Who Believes the Hype? An Experimental Examination of how Language Affects Investor Judgments

50 Pages Posted: 30 Aug 2010

See all articles by Jeffrey Hales

Jeffrey Hales

University of Texas at Austin - Department of Accounting

Xi (Jason) Kuang

Georgia Institute of Technology - Scheller College of Business

Shankar Venkataraman

Bentley University - McCallum Graduate School of Business

Multiple version iconThere are 2 versions of this paper

Date Written: August 27, 2010

Abstract

This paper investigates the effect of vivid language on investor judgments. Recent research finds that investor judgments are significantly influenced by disclosure tone (positive versus negative). Holding tone constant, we investigate investors’ reactions to vivid versus pallid information. Drawing on theories from psychology, we predict that investors will be sensitive to the differences between vivid and pallid language when the underlying information is preference-inconsistent, but not when the information is preference-consistent. Results of two experiments support our prediction. Vivid language significantly influences the judgment of investors who hold contrarian positions (i.e., short investors in a bull market and long investors in a bear market). Interestingly, vivid language has limited influence on the judgment of investors who hold positions consistent with the general tenor of the market. Our results provide evidence regarding when vividness matters and when it does not in financial contexts, thereby contributing to both psychology and a growing literature on disclosure tone in financial reporting. In addition, our results also speak to concerns raised by regulators and academics asserting that vivid language can inflate bubbles and incite panics.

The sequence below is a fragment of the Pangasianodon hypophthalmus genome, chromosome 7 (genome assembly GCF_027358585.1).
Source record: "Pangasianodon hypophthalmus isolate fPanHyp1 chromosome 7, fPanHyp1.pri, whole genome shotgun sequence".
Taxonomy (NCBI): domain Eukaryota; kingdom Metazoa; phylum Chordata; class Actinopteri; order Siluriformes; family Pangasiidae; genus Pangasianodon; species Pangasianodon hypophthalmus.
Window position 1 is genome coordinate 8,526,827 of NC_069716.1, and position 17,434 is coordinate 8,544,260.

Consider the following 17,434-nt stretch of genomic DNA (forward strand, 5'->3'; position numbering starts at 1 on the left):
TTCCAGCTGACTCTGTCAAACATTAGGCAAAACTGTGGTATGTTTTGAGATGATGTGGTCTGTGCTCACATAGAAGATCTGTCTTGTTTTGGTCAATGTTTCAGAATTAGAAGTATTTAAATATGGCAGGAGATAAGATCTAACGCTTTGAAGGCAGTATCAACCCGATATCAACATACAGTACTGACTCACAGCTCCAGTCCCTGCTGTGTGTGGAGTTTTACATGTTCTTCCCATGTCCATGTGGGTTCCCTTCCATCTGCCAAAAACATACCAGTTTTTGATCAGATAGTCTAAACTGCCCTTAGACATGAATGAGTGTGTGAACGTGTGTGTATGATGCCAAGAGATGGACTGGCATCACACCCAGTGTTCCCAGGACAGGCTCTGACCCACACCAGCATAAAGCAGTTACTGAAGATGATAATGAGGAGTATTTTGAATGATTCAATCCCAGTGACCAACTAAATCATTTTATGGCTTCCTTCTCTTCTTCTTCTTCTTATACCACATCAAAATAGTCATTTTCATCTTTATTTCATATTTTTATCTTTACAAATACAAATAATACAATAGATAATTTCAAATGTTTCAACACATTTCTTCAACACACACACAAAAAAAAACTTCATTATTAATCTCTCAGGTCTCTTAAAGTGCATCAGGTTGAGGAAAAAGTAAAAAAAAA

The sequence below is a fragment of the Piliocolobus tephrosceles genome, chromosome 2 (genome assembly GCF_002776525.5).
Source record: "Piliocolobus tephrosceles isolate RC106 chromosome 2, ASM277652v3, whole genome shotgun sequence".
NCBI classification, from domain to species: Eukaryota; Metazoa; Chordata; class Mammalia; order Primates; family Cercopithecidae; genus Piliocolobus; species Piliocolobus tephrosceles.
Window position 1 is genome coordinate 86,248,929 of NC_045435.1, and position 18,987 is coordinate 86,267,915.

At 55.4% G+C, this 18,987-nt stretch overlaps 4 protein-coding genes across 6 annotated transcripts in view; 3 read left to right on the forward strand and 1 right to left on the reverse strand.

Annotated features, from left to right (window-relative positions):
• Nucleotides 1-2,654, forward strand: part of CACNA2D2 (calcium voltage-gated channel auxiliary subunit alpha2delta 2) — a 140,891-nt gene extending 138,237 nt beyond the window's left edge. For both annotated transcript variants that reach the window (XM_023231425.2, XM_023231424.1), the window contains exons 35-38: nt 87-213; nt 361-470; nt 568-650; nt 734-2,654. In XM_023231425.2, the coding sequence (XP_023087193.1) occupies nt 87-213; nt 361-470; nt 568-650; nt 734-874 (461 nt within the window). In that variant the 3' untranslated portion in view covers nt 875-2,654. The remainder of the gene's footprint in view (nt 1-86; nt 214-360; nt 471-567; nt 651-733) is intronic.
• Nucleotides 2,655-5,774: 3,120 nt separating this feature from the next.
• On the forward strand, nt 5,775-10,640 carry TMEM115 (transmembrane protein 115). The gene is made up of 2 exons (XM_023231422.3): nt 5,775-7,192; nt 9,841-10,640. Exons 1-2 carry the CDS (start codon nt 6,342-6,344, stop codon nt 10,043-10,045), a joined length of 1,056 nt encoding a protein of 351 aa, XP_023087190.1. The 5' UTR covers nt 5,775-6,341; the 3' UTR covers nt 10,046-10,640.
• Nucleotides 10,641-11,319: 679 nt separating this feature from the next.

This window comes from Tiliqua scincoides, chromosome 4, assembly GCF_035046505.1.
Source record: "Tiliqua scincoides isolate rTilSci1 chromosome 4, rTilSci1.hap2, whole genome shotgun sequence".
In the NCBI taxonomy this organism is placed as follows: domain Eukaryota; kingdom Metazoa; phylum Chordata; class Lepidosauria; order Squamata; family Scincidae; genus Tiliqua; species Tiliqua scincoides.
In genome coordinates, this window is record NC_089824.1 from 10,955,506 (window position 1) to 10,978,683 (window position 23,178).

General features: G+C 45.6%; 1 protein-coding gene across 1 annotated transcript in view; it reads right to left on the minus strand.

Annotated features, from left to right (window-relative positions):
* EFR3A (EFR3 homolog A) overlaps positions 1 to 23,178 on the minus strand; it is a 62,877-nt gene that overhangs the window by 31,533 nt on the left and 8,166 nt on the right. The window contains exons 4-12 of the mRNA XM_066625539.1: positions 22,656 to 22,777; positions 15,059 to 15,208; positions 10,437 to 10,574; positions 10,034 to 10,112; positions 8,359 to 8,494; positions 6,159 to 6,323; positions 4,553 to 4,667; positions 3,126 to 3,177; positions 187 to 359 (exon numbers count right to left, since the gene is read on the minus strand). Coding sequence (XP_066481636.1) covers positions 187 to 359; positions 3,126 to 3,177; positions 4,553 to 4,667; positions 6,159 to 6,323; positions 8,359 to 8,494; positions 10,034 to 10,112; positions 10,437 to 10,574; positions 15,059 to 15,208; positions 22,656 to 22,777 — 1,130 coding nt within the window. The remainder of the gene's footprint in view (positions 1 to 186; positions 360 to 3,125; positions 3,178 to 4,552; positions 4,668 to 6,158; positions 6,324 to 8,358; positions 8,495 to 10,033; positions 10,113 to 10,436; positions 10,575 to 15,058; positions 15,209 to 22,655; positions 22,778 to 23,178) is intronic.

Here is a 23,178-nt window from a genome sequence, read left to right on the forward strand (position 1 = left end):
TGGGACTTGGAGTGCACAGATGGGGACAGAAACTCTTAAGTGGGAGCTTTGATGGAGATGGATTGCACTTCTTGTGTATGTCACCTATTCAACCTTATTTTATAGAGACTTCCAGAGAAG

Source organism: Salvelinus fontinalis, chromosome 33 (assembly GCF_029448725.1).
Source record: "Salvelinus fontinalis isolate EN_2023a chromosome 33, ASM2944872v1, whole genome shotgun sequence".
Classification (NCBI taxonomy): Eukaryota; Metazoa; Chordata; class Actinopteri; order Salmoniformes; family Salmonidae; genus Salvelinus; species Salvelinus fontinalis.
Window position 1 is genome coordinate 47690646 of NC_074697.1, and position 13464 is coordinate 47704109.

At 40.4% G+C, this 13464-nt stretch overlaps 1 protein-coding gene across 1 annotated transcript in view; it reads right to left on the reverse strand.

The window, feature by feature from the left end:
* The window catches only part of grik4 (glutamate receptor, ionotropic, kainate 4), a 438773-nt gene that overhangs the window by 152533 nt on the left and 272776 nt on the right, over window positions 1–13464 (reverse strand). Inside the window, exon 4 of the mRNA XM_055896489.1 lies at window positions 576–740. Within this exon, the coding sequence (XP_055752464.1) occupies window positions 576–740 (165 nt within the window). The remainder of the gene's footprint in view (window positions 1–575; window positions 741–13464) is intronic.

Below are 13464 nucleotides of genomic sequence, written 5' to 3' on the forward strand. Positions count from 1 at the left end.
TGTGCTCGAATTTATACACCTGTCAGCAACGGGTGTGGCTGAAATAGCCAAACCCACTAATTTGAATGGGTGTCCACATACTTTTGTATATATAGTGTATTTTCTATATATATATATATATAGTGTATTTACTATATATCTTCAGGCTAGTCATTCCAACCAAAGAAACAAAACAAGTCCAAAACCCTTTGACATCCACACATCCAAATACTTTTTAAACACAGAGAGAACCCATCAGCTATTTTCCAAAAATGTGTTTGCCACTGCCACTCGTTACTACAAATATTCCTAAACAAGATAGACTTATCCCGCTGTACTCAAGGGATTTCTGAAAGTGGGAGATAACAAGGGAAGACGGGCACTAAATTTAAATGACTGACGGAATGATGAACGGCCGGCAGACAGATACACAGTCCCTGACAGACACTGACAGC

Keywords: Language, Tone, Vividness, Investor Judgment

JEL Classification: C91, M41, D80

Suggested Citation

Hales, Jeffrey and Kuang, Xi (Jason) and Venkataraman, Shankar, Who Believes the Hype? An Experimental Examination of how Language Affects Investor Judgments (August 27, 2010). Available at SSRN: https://ssrn.com/abstract=1667244 or http://dx.doi.org/10.2139/ssrn.1667244

Jeffrey Hales (Contact Author)

University of Texas at Austin - Department of Accounting ( email )

Austin, TX 78712
United States
512-471-2163 (Phone)
512-471-3907 (Fax)

Xi (Jason) Kuang

Georgia Institute of Technology - Scheller College of Business ( email )

800 West Peachtree St., NW
Atlanta, GA 30308-1149
United States

Shankar Venkataraman

Bentley University - McCallum Graduate School of Business ( email )

Waltham, MA 02452-4705
United States

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